✅  RoutesToTransitGatewayStack

Stack ARN:
arn:aws:cloudformation:eu-west-1:REDACTED:stack/RoutesToTransitGatewayStack/d803d8d0-3562-11eb-aaeb-02e586bc56f0

Validation

It’s time to unleash the ping! If you’re following along, be sure to swap the ID of the source EC2 instance (i-03d7c391c35302d4a) and the private IP of the destination EC2 instance (10.0.5.54) for appropriate values before running the below:

aws ssm send-command \
--document-name "AWS-RunShellScript" \
--document-version "1" \
--targets '[{"Key":"InstanceIds","Values":["i-03d7c391c35302d4a"]}]' \
--parameters '{"workingDirectory":[""],"executionTimeout":["3600"],"commands":["ping 10.0.5.54 -c 3"]}' \
--timeout-seconds 600 \
--max-concurrency "50" \
--max-errors "0"
{
    "Command": {
        "CommandId": "f7ed8e0e-a313-405a-a811-7885b4d532e7",
        "DocumentName": "AWS-RunShellScript",
        "DocumentVersion": "1",
        "Comment": "",
        "ExpiresAfter": "2020-12-03T15:06:43.691000+01:00",
        "Parameters": {
            "commands": [
                "ping 10.0.5.54 -c 3"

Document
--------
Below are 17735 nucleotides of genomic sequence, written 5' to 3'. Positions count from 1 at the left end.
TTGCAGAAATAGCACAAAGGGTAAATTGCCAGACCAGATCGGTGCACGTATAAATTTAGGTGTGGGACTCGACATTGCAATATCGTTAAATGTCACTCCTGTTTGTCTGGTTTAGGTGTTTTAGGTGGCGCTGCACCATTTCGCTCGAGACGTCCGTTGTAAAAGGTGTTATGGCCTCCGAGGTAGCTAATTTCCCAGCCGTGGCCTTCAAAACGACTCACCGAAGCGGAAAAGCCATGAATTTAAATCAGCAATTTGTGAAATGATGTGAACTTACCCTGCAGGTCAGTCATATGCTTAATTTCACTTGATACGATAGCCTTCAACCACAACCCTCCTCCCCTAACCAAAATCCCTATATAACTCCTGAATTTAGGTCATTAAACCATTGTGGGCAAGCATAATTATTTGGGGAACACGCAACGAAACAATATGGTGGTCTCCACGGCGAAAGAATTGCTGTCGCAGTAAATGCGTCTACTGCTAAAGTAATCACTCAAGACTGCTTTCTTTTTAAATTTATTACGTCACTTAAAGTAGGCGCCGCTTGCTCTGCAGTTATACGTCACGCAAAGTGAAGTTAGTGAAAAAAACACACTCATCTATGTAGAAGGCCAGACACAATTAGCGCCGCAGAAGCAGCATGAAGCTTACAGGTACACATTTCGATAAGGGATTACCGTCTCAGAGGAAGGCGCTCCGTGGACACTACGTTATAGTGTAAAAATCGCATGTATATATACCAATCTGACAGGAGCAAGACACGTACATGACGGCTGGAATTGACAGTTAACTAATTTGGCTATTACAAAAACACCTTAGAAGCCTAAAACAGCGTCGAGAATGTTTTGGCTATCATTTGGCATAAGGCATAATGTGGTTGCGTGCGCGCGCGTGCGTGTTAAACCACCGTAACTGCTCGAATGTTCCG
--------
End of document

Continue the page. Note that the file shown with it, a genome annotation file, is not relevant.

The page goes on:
],
            "executionTimeout": [
                "3600"
            ],
            "workingDirectory": [
                ""
            ]
        },
        "InstanceIds": [],
        "Targets": [
            {
                "Key": "InstanceIds",
                "Values": [
                    "i-03d7c391c35302d4a"
                ]
            }
        ],
        "RequestedDateTime": "2020-12-03T13:56:43.691000+01:00",
        "Status": "Pending",
        "StatusDetails": "Pending",
        "OutputS3BucketName": "",
        "OutputS3KeyPrefix": "",
        "MaxConcurrency": "50",
        "MaxErrors": "0",
        "TargetCount": 0,
        "CompletedCount": 0,
        "ErrorCount": 0,
        "DeliveryTimedOutCount": 0,
        "ServiceRole": "",
        "NotificationConfig": {
            "NotificationArn": "",
            "NotificationEvents": [],
            "NotificationType": ""
        },
        "CloudWatchOutputConfig": {
            "CloudWatchLogGroupName": "",
            "CloudWatchOutputEnabled": false
        },
        "TimeoutSeconds": 600
    }
}
Now, let’s check whether that succeeded by using AWS CLI’s aws ssm get-command-invocation command. Again, if you’re following along, be sure to swap the command ID (f7ed8e0e-a313-405a-a811-7885b4d532e7) and the ID of the source EC2 instance (i-03d7c391c35302d4a) for appropriate values before running the below: